Lenses: Balancing Cost With Features

Canon KT17ex4.3B HD lens

SEATTLE— While television image sensor sizes have evolved since the first electronic cameras appeared, the fairly recent “standardization” of the 2/3-inch solid-state sensor has served as the basis for a lot of lens designs.

That was until camera makers began deviating from the 2/3-inch format to 1/2-inch, 1/3-inch and 1/4-inch imagers. The smaller imagers allowed cameras to be made smaller and cheaper, and manufacturers have been able to crowd the 2,073,600 pixels necessary for a HD image capture with smaller sensors.

The lower prices of camcorders that employ smaller image sensors have proven popular with customers, but the smaller sensors have thrown a curveball to lens makers.

“As the sensors get smaller, people expect to pay less,” said Thom Calabro, director, marketing and product development at Fujifilm’s Optical Devices Division in Wayne, N.J. “It’s the actual opposite for lenses. The smaller the sensor, the harder it is to make the lens, or the more exacting we have to be to make an acceptable lens.”

The challenge comes from the immutable laws of physics, according to Larry Thorpe, senior fellow at Canon’s Imaging Technologies & Communications Group, Professional Engineering & Solutions Division in Lake Success, N.Y. “In optical terms, we talk about optical resolution as line pairs per millimeter.” Thorpe did the math for us.

“In the case of high-definition television, if we take the version that’s 1080, that means 540 line pairs is what we’re trying to get through that glass, with as high a contrast as possible.” For the 5.4 mm height of a 2/3-inch high- definition sensor, that requires a lens capable of providing 100 line pairs per millimeter. The height of a 1/3-inch HD sensor is just 2.9 mm, which requires 183 line pairs per millimeter.

“In other words, if you want to make a 1/3-inch camera lens as good as, or equal to a 2/3-inch camera lens, the optical design has to be superior. It has to have greater capability in terms of transmission of line pairs.”

Is it possible to design and manufacture lenses that meet or exceed the specifications necessary to deliver high definition from 1/3-inch or even 1/4-inch sensor camcorders? Thorpe and Calabro agree that it’s doable, but getting budget-camcorder customers to pay for such a lens is where the difficulty lies.

“People are going to smaller formats primarily to get lower-cost cameras and lower-cost lenses,” said Thorpe. “So all of us simply had to face reality and we made our 1/3-inch lenses lower cost, and we made them less performance-capable than 2/3-inch lenses, not more.”

Smaller imaging sensors require higher quality lenses to deliver the same resolution.

One of the capabilities cameramen love in a lens is the ability to get wide. “Wide angle lenses are tough, no matter what the size of the sensor,” said Calabro. His company actually made a wide-angle 1/3-inch zoom lens at one time, “and we discontinued it, because it was so expensive for us to make, and we were probably losing money on them.”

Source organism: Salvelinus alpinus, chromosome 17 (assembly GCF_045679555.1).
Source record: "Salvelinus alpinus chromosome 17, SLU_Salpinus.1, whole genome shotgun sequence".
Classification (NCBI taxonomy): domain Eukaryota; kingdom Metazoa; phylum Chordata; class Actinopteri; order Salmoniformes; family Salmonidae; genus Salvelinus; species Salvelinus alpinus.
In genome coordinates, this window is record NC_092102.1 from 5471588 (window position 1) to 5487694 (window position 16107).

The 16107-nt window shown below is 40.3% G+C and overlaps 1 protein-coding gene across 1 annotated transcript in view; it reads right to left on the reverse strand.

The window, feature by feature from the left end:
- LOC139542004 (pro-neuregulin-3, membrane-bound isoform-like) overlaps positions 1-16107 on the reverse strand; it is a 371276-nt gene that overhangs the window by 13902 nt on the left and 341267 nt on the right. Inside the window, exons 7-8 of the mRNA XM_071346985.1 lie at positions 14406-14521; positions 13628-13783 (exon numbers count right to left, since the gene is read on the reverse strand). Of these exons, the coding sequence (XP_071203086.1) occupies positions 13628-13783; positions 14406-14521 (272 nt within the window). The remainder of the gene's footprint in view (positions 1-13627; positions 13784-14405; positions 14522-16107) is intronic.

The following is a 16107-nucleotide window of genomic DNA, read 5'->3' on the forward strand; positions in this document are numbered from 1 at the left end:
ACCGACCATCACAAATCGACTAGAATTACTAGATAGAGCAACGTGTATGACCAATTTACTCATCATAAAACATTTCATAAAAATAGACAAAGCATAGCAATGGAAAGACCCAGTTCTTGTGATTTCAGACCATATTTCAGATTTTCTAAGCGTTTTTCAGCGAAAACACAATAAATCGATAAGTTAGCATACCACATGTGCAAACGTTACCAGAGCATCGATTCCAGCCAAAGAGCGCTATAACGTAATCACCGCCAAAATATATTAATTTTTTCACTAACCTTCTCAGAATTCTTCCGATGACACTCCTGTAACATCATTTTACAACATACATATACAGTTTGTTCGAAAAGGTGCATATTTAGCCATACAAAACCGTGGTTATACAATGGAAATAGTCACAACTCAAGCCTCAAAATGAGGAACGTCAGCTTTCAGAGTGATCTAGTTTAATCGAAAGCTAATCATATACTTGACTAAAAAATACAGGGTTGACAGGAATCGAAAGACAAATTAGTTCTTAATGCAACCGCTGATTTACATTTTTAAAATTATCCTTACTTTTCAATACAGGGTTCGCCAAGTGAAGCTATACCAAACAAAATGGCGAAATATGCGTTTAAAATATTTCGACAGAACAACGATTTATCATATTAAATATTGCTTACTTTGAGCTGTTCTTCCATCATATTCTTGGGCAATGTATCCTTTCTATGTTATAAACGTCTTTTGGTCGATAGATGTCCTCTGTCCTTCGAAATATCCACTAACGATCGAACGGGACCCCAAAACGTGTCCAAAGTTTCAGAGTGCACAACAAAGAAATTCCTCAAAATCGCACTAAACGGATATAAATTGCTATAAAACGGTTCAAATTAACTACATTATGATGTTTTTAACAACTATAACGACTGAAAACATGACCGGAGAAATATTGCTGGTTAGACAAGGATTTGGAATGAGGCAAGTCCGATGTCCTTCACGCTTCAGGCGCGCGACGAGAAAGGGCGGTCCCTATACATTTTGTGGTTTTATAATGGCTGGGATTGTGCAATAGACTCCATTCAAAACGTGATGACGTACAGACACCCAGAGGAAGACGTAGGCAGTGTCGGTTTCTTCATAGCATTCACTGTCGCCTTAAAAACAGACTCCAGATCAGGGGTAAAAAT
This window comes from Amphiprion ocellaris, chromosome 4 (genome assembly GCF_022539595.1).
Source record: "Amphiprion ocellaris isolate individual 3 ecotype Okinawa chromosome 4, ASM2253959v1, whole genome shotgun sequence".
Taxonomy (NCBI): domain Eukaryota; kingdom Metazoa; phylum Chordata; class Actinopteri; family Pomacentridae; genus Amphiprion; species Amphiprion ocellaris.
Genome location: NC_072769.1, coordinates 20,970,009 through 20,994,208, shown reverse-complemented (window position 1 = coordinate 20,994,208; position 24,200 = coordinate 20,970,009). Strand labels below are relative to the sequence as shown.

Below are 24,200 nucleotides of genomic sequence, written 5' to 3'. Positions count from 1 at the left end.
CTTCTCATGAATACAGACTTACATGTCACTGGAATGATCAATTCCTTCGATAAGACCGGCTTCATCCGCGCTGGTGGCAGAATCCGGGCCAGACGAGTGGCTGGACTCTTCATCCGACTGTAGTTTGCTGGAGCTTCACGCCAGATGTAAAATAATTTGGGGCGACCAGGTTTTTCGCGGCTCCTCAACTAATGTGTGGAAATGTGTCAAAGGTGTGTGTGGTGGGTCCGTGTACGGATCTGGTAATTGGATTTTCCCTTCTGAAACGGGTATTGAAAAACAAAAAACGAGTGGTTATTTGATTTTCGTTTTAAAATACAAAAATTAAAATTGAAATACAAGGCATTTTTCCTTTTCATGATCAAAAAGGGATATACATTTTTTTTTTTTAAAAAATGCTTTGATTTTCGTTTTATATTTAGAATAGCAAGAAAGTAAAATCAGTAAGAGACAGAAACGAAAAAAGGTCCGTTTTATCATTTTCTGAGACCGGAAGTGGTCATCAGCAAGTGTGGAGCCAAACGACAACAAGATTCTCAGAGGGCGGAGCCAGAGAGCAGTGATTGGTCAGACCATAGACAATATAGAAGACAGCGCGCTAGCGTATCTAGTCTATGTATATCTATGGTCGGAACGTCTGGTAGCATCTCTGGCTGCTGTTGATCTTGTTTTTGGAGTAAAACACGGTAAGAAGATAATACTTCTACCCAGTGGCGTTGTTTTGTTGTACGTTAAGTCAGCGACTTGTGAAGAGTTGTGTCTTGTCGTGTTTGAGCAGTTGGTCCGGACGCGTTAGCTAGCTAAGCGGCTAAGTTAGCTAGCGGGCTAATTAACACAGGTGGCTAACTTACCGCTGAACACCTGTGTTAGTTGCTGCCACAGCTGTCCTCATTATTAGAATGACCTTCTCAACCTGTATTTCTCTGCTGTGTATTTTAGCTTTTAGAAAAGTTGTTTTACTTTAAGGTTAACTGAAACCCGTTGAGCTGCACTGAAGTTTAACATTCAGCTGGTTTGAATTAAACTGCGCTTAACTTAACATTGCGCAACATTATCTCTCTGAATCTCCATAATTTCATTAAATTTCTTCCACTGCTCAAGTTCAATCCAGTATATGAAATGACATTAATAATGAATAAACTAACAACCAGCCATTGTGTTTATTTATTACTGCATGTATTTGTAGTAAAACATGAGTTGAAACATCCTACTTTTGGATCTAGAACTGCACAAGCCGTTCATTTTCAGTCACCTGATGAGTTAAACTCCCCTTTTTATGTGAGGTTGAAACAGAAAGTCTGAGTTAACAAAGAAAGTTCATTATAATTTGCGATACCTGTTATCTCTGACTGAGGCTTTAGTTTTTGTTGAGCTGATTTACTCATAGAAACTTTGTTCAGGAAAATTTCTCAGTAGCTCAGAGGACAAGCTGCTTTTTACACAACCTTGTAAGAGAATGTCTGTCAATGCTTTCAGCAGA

Thorpe noted that when shooting wide angle “you’re generally capturing a scene with a great deal more detail in it.” His advice for those who are going to shoot wide a lot is to use a 2/3-inch imaging camera.

For telephoto performance at the other end of the zoom range, cameramen like the ability to reach out with a built-in 2X tele-extender. Beyond the two f-stop decrease of light passing through the lens at any particular iris setting, a 2X extender on a lens that already has compromises can amplify errors. “Whatever errors you have in the lens, they are amplified when you throw that extender in,” said Calabro.

He pointed out that in OEM relationships with camera makers, where the camera and lens are sold as a package, “usually that price point is very low, which is why you usually see that none of those lenses that we make for those manufacturers come with extenders. That’s where a big hunk of the dollars would be.”

Calabro said there’s been a shift in the cost relationship between cameras and lenses. “When I started in the business, always the ratio between camera and lens was a 70-30 split: the camera was 70 percent of the package, the lens was 30 percent,” he said. With high-resolution camera prices falling, and the need “to make the lenses to tighter and tighter specifications so errors don’t show up, the glass now has become 50 percent of the price, and in some cases it’s 70 percent of the price.”

Thorpe explained that while camera electronics can follow the venerable Moore’s Law, where number of components in integrated circuits (such as pixels on sensors) has routinely doubled every year, “lenses are tough. They don’t obey Moore’s Law because they’re very physical.” Prices for optical glass, exotic coatings, and ever-more exacting grinding, polishing and construction are not falling.

Both Canon and Fujifilm reported that they’ve seen some customer interest in purchasing lenses above the bargain-basement level for small imager cameras. “Recently we’ve been hearing pleas from broadcasters,” recalled Thorpe. “‘Can you give us a compromise lens? Give us something that’s reasonably wide, and with a reasonably long zoom.’” In response, Canon recently developed its new 2/3- inch HJ17ex6.2B (with 2X extender), and in the 1/3-inch image format Canon had earlier developed the KT17ex4.3B, which does have a 2X extender for ENG.

Calabro said that Fujifilm developed the HTs18x4.2BERM, part of Fujinon’s Premier Series, its top-of-the-line lens class. The 1/3-inch camera lens has a 2X extender and has attracted some station group customers who want to deliver higher quality images to the 1/3-inch HD sensors.

But for the most part, 1/3-inch camera customers seem willing to live with optical compromises to hold down the price they’re paying for their lenses.